“Grew up too fast”
As the girls’ mother, Areej, said, “They have gone through so much trial and pain in the last year that they grew up too fast and barely had time to live their childhood.”
Khaled al-Zeer refuses to leave Silwan. He argues that the Palestinian community in the neighborhood need greater support than they have received to date.
“My great grandparents lived here in Silwan,” said al-Zeer. “This is our land and we will cling to it, even if we are forced to rebuild each time they demolish.
“But I feel that here in Silwan, we are left alone, fighting Israel on our own. Everyone pays lip service to Jerusalem, but on the ground, no one is really doing anything for us. And to tell you that my economic situation is rough is an understatement. Even my car was confiscated a few months ago because of unpaid taxes to the occupation municipality.”
The distinctive Dome of the Rock near the al-Aqsa Mosque — a site being targeted by right-wing Zionists — can be seen from the environs of al-Zeer’s demolished home.
Israel is trying to force Palestinians out of Silwan so that they can be replaced with Jewish settlers. Israeli authorities threaten to demolish large numbers of Palestinian buildings to make way for the City of David, an archeological theme park honoring a king who is reputed to have spent time in the area several millennia ago.
More demolitions have occurred since al-Zeer’s home was destroyed. One week later, two buildings belonging to the Abu Rajab and Abu Sbeih families were knocked down.
Several Palestinian buildings in Silwan were also taken over by Israeli settlers during September and October.
“We don’t feel safe”
“Silwan has been transformed into a military zone,” said Khaled al-Zeer. “The Israelis are using all possible methods to intimidate us and drive us away, including traffic stops and fines, the property taxes that we cannot pay and endless provocations by settlers.”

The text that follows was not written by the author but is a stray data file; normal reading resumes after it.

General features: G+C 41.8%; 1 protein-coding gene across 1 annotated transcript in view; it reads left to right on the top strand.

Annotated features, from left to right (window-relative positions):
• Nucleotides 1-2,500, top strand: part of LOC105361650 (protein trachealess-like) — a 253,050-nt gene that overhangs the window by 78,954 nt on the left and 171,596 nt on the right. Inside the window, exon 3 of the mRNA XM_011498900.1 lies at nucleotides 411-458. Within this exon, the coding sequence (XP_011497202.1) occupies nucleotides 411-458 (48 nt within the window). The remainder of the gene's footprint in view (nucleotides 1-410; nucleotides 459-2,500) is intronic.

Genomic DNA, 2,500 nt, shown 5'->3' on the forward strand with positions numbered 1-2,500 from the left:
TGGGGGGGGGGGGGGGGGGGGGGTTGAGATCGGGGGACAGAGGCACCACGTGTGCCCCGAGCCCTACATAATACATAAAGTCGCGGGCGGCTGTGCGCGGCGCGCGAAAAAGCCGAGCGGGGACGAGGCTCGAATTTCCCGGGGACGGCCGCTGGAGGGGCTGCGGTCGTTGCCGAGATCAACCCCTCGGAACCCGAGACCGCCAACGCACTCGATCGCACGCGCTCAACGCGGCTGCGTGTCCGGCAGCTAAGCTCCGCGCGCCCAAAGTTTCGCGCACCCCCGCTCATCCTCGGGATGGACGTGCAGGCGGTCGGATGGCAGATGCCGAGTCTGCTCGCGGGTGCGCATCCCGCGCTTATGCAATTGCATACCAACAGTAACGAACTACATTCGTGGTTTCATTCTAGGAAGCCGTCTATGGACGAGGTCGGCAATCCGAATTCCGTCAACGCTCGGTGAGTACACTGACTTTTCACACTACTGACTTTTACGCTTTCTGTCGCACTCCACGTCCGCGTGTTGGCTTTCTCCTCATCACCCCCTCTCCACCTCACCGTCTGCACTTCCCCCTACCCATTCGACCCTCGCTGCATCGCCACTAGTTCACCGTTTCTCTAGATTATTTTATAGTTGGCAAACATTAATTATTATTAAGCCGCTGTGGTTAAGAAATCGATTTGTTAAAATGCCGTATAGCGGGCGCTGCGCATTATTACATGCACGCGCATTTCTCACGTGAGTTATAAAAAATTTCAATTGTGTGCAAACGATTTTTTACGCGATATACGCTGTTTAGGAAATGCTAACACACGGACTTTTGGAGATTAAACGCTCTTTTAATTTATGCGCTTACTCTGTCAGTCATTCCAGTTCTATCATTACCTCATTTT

One day after the al-Zeer family’s home was destroyed, Israeli forces raided the home of Mutaz Hijazi, a former political prisoner from Silwan, and shot him dead. The young man was named by Israel as a suspect in the attempted assassination of Yehuda Glick, an American-born settler who leads of a religious movement which seeks the destruction of the al-Aqsa Mosque and Dome of the Rock.
Khaled’s daughter Nagham added: “The heavy presence of soldiers scares us. There are soldiers and police everywhere in the neighborhood. I have to hold my sisters’ arms each time we go to school because we don’t feel safe walking alone.”
Some Zionist organizations such as Ateret Cohanim have been known to take advantage of the poverty which most Palestinians face by buying their homes so that they can be handed over to Jewish settlers.
As these groups often recruit Palestinian collaborators, their efforts can prove divisive. Many locals believe that the Israeli authorities and the Zionist groups working with them are trying to undermine the strong sense of community among Palestinians in Silwan.
Al-Zeer believes that the Palestinian Authority should not negotiate with Israel. Such negotiations are exploited by Israel to buy time so that it can further its plans to Judaize East Jerusalem through the ethnic cleansing of Palestinian neighborhoods.
“Silwan is facing an unprecedented attack,” said al-Zeer. “But nothing justifies selling your home. We have no choice but to resist and stay on our land.”